I have so many ideas for writing a book. How do I start?
This is another great question! If you’re full of ideas and inspiration, you’re in a great place! I think it’s so awesome to be surrounded by possibilities upon possibilities—and definitely better than the alternative (no ideas at all). Step one—write all your ideas down. I hop on my computer (although you can use a notebook) and open a new document for each idea and I just brain dump. Every single one of those questions I told you to ask above? I answer those plus a dozen more. It doesn’t have to be a structured process though, hence the description brain dump. Just get it out. All the details. If you’ve got a setting in your head, describe it. Add all the details about the main characters, side characters, back story, etc. Put it all on paper. Repeat this with every idea. After you’ve successfully dumped the contents of your head on paper (at least as far as your book ideas go), I would suggest stepping back from those genius ideas and… you might have guessed it, ASK SOME QUESTIONS! (This is also why I say I spend a lot of time in my head—because I do. I have a lot of shit to sort out up there and it’s not always an easy process.) What kind of questions should you be asking yourself now? Well, for starters, when you look at the three documents (print them out if it helps), which one do you feel the most passion for or drawn to the most? Writing a book, especially your first book, is quite a feat and you need to be really excited and passionate about the subject matter. Trust me, there will probably come a point in the writing process when you aren’t so jazzed about your book, so you need to reallllllllllly freaking love the idea and be reallllllllly freaking excited about it in order to have the best possible outcome. If I absolutely love all the ideas the exact same amount, then I ask myself another question—which story can I see more vividly in my brain? Which one has characters that already feel real to me? In general, this is my tie-breaker question because one idea is always more vivid and real in my brain. It doesn’t mean the other idea is bad, it just means it hasn’t quite finished simmering yet. For me, simmering is a massively important part of the writing process. I need the idea to very well developed in my brain before I can write it. That’s not true for all writers, but you’ll figure out how your brain works once you’ve got a few—or twenty—books under your belt.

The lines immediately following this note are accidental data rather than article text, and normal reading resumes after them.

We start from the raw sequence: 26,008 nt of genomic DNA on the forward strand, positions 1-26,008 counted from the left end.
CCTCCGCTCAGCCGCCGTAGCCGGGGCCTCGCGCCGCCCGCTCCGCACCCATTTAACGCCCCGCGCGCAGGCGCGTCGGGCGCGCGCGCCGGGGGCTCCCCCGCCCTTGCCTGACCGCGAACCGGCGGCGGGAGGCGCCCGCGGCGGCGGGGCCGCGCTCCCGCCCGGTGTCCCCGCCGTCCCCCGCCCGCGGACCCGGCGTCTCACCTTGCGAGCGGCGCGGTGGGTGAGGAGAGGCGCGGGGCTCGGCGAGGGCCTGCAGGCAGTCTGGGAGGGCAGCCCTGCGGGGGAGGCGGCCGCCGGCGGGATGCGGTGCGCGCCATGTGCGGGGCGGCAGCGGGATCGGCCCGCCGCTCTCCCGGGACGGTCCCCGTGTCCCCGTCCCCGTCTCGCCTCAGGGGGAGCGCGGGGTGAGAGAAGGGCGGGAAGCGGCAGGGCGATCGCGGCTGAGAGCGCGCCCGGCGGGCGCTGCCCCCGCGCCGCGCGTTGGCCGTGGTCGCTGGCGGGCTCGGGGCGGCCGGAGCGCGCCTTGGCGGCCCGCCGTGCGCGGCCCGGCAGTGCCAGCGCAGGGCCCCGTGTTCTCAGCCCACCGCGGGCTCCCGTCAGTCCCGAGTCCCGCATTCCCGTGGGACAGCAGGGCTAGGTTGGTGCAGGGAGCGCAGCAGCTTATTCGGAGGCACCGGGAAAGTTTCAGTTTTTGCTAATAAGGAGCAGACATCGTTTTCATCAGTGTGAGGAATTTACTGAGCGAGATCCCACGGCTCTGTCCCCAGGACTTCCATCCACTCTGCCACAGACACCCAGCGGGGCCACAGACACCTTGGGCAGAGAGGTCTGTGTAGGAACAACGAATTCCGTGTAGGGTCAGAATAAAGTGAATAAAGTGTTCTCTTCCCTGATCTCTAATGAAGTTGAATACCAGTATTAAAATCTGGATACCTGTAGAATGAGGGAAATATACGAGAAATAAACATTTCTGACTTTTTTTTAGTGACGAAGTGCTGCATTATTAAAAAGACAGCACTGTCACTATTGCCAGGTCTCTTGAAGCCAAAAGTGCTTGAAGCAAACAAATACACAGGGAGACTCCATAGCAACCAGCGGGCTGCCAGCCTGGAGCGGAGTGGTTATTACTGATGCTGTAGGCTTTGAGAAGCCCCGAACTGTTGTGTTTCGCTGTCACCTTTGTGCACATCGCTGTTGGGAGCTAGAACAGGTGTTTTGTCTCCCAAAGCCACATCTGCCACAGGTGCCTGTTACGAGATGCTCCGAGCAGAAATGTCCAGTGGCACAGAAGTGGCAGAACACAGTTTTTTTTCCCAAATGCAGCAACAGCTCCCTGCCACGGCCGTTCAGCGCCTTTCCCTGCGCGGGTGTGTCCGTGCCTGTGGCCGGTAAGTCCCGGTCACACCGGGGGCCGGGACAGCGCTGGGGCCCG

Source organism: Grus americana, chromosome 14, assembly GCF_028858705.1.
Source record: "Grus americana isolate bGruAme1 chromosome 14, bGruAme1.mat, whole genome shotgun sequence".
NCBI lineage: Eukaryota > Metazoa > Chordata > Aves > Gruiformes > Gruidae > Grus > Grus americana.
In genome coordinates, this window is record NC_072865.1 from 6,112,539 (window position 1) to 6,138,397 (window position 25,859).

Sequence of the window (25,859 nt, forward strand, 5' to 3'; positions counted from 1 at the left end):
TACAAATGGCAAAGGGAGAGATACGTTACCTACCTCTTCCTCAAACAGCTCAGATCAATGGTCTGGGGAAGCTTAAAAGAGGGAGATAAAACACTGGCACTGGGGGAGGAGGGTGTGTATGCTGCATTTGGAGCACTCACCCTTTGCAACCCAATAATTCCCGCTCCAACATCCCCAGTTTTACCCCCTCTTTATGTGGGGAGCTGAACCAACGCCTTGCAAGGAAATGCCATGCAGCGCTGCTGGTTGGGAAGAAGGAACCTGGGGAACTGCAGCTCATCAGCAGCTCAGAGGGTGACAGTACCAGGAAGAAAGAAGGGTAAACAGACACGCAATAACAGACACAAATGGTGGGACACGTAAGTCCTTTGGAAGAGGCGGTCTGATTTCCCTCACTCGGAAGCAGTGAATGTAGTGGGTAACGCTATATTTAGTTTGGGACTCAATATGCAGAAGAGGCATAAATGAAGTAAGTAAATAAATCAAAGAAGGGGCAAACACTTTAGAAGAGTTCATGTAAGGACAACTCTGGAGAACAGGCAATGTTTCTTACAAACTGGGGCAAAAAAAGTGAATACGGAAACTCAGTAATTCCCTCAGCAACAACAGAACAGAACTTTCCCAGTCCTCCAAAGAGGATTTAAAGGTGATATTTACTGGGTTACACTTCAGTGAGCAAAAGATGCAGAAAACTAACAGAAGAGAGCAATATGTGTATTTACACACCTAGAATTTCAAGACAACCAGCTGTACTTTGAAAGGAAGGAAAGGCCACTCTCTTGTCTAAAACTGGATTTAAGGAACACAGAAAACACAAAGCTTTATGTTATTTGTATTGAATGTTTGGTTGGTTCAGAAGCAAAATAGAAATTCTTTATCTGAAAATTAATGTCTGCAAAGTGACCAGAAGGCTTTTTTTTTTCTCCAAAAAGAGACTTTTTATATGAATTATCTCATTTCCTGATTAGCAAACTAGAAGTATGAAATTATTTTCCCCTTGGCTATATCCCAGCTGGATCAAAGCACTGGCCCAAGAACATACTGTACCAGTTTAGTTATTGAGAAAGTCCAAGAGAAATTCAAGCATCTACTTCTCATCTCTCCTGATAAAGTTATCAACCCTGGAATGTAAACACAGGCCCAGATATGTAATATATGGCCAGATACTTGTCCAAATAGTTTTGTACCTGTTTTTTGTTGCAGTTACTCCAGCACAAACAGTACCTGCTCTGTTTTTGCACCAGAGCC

More next time! Feel free to email in reply to the newsletter with your questions on writing or publishing for a chance to have them answered in a future edition!